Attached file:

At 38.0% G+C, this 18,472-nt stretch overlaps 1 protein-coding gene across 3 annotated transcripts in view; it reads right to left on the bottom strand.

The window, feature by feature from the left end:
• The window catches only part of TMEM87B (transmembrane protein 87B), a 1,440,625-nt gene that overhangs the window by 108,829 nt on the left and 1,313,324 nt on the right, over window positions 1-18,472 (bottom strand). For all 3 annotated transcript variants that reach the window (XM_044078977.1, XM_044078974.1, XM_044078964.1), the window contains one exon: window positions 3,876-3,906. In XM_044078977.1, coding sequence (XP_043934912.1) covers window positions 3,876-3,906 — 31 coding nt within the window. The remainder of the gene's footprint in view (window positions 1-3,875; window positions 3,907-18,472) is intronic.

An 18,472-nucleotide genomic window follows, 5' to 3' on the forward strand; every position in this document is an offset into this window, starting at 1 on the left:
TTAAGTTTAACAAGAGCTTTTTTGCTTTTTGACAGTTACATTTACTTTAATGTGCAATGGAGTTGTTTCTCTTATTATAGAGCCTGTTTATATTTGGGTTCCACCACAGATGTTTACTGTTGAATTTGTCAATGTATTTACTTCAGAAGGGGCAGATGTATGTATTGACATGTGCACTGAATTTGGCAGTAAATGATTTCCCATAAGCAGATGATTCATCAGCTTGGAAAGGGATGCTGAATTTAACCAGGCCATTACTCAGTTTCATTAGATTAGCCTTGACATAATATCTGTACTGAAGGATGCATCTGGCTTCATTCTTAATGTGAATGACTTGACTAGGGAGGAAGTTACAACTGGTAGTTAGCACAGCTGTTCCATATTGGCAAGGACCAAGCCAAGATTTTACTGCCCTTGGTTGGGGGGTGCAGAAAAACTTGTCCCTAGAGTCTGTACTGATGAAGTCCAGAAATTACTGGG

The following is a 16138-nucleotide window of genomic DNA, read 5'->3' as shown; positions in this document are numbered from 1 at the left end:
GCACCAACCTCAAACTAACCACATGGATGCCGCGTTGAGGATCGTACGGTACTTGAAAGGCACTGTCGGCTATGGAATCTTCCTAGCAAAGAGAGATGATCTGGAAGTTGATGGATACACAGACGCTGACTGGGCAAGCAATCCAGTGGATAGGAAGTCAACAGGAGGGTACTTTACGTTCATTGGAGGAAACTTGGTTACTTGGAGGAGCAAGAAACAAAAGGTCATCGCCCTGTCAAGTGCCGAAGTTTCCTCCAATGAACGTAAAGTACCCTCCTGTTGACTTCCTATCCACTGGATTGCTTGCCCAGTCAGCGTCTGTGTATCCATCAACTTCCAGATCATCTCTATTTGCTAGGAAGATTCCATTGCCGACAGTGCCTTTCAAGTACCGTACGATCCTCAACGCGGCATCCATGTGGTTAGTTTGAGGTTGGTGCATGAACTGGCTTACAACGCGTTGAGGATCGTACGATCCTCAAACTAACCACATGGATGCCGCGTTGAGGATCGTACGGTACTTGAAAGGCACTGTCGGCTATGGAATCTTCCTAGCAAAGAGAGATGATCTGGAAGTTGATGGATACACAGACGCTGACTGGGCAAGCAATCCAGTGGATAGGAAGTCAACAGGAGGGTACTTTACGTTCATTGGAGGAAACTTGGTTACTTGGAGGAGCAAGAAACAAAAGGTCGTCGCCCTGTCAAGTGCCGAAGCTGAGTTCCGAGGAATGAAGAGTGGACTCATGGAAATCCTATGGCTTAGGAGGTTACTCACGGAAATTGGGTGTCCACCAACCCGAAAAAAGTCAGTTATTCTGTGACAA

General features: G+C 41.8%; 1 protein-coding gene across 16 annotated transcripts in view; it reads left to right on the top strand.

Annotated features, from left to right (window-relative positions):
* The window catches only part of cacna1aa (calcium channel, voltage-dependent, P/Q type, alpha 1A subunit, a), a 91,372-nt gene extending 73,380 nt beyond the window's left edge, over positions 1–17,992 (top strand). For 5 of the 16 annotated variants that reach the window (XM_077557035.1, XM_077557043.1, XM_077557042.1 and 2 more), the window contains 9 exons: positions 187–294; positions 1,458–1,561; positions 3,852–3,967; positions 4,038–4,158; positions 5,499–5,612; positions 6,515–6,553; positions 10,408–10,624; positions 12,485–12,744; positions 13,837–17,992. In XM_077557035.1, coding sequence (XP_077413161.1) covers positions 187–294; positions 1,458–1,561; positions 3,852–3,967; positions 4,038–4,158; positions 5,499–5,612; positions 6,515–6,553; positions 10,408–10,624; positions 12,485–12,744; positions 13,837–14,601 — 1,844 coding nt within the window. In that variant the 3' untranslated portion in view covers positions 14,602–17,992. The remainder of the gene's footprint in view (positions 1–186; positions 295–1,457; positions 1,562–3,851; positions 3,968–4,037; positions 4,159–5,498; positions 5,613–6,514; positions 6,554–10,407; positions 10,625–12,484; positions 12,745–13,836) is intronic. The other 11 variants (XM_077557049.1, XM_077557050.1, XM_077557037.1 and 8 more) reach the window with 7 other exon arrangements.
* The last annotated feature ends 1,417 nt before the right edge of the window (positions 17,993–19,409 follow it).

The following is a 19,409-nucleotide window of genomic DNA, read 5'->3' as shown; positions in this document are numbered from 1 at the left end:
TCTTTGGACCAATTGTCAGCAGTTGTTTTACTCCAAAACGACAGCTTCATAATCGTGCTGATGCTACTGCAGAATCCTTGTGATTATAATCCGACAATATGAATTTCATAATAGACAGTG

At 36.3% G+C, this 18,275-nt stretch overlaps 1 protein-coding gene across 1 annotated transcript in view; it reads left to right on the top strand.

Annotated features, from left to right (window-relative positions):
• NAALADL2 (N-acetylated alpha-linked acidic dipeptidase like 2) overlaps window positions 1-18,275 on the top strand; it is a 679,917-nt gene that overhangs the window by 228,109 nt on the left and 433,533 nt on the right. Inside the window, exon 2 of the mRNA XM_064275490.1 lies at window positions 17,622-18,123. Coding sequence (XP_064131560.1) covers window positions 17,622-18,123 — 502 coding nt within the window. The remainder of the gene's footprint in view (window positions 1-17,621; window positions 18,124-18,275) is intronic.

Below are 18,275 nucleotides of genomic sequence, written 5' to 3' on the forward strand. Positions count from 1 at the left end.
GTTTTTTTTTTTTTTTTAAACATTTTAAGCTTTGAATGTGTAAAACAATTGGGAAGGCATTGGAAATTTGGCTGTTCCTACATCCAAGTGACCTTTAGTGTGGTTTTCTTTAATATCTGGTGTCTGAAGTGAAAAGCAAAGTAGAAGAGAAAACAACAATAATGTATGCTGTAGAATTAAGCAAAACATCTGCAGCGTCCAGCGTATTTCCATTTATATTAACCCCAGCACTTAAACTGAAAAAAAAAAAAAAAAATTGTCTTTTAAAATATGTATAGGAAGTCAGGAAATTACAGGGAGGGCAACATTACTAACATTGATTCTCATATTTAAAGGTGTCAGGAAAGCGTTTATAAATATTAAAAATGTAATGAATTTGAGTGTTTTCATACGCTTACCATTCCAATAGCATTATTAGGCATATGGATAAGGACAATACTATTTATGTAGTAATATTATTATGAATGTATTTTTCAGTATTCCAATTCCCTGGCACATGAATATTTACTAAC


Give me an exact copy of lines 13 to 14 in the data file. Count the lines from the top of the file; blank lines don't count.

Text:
TCTTTGGACCAATTGTCAGCAGTTGTTTTACTCCAAAACGACAGCTTCATAATCGTGCTGATGCTACTGCAGAATCCTTGTGATTATAATCCGACAATATGAATTTCATAATAGACAGTG

At 36.3% G+C, this 18,275-nt stretch overlaps 1 protein-coding gene across 1 annotated transcript in view; it reads left to right on the top strand.